Will the U.S. Supreme Court permit the Trump White House to add a citizenship question to the 2020 census? Court watchers regularly caution against drawing conclusions from oral arguments. Yet, with the stakes so high and the court’s conservative majority on Tuesday appearing ready to side with the executive, it is worth highlighting the immense risk of harm in delivering such a ruling.

Three federal trial judges already have ruled against the White House. In doing so, they exposed the dishonesty of Wilbur Ross, the commerce secretary who has been pushing hard for a citizenship question. Ross has claimed that he moved to add the question in response to a request from the Justice Department. He argued Justice wanted the question to help with enforcing the Voting Rights Act. As the judges noted, the record indicates otherwise. It establishes that Ross pressured the department to go along.

The record also reveals that Ross consulted with Steve Bannon, the former White House chief strategist who has been a proponent of the president’s get-tough-on-immigration approach. Justice Sonia Sotomayor got it right in suggesting Ross went looking for a justification.

The trial judges saw more than a lack of credibility or a policy change. They cited violations of the law. For instance, Ross collided with the federal Administrative Procedures Act in failing to take into adequate account the thinking of experts within the Census Bureau, their conclusions driven by much research. Those experts, along with many others, warn that the addition of a citizenship question would discourage participation and increase the cost of conducting the census.

This expertise deserves particular notice in view of the White House argument before the high court that it is attempting little more than to weigh costs against benefits in pursuit of the correct balance. So, yes, the White House concedes, some residents would not be counted due to the citizenship question. It then adds the positive results for the Voting Rights Act would outpace the harm. The trouble is the consensus of experts disagrees. If the job amounts to a cost-benefit analysis, shouldn’t the experts take the lead?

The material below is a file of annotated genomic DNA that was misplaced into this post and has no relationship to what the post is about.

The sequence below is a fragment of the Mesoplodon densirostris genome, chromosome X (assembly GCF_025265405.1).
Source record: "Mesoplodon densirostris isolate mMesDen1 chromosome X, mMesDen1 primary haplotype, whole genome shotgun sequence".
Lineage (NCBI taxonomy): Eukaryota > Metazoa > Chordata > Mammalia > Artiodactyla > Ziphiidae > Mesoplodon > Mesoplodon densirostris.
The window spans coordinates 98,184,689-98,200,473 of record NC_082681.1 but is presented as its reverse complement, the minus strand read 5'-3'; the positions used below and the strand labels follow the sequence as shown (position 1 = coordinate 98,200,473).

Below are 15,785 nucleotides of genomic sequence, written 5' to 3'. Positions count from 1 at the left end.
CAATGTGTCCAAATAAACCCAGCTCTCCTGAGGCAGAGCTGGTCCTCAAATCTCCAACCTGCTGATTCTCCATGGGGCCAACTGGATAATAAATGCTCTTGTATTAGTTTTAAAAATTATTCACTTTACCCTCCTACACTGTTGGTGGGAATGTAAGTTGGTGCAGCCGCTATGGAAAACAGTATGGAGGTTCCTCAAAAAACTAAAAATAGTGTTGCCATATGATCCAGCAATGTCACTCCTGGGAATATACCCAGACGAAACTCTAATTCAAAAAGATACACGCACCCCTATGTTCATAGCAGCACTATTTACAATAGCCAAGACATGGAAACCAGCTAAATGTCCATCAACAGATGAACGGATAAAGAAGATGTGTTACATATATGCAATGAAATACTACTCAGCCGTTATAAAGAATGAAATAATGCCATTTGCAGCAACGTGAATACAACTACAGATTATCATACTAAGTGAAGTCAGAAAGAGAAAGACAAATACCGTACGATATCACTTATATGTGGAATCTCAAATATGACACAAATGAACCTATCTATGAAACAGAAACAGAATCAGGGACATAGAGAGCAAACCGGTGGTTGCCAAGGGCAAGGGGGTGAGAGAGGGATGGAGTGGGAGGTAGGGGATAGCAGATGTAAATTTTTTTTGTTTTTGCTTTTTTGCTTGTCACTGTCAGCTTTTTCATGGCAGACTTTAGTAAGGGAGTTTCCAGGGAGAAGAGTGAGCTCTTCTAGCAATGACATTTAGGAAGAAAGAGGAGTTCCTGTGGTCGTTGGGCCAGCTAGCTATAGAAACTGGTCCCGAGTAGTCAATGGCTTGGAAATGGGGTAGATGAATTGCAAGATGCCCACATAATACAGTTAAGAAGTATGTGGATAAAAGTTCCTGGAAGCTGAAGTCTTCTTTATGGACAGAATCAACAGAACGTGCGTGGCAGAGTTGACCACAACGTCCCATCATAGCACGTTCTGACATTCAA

In his way, Justice Samuel Alito essentially answered yes, as he admitted at one point, “This gets really, really technical.”

The Constitution is clear in calling for an “actual enumeration” every 10 years of those residing in the country and for the U.S. House to be apportioned based on “the whole number of persons in each state.” The census has operated without a citizenship question since 1950 because of evidence-fueled concerns about an inaccurate count. The modeling indicates that as many as 6.5 million people would not participate in 2020.

The consequences of such a shortfall would be huge, given that the federal government routes nearly $900 billion a year to states based on census data. Consider, too, that Asian and Hispanic households would be most affected, their reluctance already heightened by the nativist rhetoric and policies of the president. Democrats hardly stretch things when they argue that a citizenship question would politicize the census, amounting to another bid by many Republicans to play hardball on redistricting.

As Ilene Shapiro, the Summit County executive, recently suggested on this page, there are ways to overcome the question, mostly through an education campaign about the census. Yet that shouldn’t be necessary. There are other vehicles for gathering citizenship information. The first purpose of the census is an accurate count. A citizenship question all but ensures that won’t be the result.